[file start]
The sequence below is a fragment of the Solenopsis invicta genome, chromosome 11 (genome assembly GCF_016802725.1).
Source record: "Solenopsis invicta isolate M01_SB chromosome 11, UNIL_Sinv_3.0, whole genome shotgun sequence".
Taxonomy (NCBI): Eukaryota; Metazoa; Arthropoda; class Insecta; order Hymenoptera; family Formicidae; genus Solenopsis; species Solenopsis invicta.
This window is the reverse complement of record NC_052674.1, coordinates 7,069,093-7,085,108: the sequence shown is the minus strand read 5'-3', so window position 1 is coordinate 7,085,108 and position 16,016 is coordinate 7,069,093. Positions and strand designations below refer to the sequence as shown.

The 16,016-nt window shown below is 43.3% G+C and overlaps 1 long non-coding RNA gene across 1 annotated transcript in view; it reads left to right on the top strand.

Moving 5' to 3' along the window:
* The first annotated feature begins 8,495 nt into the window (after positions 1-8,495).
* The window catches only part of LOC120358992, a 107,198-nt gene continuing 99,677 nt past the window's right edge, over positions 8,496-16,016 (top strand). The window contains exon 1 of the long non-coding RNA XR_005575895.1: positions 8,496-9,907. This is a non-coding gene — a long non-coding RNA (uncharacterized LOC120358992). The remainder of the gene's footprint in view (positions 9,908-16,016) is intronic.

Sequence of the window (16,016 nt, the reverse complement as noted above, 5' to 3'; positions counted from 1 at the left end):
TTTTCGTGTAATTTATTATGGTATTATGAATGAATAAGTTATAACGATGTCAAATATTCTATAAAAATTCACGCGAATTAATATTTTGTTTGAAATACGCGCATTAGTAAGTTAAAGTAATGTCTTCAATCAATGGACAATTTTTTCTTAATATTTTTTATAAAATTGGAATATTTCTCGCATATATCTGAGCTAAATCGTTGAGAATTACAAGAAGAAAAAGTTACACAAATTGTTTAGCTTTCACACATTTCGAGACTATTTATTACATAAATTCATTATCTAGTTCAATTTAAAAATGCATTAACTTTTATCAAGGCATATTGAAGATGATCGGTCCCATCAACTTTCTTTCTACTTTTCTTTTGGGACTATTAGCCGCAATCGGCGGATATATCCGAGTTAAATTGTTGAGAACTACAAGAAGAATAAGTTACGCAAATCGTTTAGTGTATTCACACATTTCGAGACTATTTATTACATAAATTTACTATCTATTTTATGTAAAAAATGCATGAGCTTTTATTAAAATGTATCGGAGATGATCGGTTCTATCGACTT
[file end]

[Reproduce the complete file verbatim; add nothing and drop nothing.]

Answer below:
The sequence below is a fragment of the Solenopsis invicta genome, chromosome 11 (genome assembly GCF_016802725.1).
Source record: "Solenopsis invicta isolate M01_SB chromosome 11, UNIL_Sinv_3.0, whole genome shotgun sequence".
Taxonomy (NCBI): Eukaryota; Metazoa; Arthropoda; class Insecta; order Hymenoptera; family Formicidae; genus Solenopsis; species Solenopsis invicta.
This window is the reverse complement of record NC_052674.1, coordinates 7,069,093-7,085,108: the sequence shown is the minus strand read 5'-3', so window position 1 is coordinate 7,085,108 and position 16,016 is coordinate 7,069,093. Positions and strand designations below refer to the sequence as shown.

The 16,016-nt window shown below is 43.3% G+C and overlaps 1 long non-coding RNA gene across 1 annotated transcript in view; it reads left to right on the top strand.

Moving 5' to 3' along the window:
* The first annotated feature begins 8,495 nt into the window (after positions 1-8,495).
* The window catches only part of LOC120358992, a 107,198-nt gene continuing 99,677 nt past the window's right edge, over positions 8,496-16,016 (top strand). The window contains exon 1 of the long non-coding RNA XR_005575895.1: positions 8,496-9,907. This is a non-coding gene — a long non-coding RNA (uncharacterized LOC120358992). The remainder of the gene's footprint in view (positions 9,908-16,016) is intronic.

Sequence of the window (16,016 nt, the reverse complement as noted above, 5' to 3'; positions counted from 1 at the left end):
TTTTCGTGTAATTTATTATGGTATTATGAATGAATAAGTTATAACGATGTCAAATATTCTATAAAAATTCACGCGAATTAATATTTTGTTTGAAATACGCGCATTAGTAAGTTAAAGTAATGTCTTCAATCAATGGACAATTTTTTCTTAATATTTTTTATAAAATTGGAATATTTCTCGCATATATCTGAGCTAAATCGTTGAGAATTACAAGAAGAAAAAGTTACACAAATTGTTTAGCTTTCACACATTTCGAGACTATTTATTACATAAATTCATTATCTAGTTCAATTTAAAAATGCATTAACTTTTATCAAGGCATATTGAAGATGATCGGTCCCATCAACTTTCTTTCTACTTTTCTTTTGGGACTATTAGCCGCAATCGGCGGATATATCCGAGTTAAATTGTTGAGAACTACAAGAAGAATAAGTTACGCAAATCGTTTAGTGTATTCACACATTTCGAGACTATTTATTACATAAATTTACTATCTATTTTATGTAAAAAATGCATGAGCTTTTATTAAAATGTATCGGAGATGATCGGTTCTATCGACTT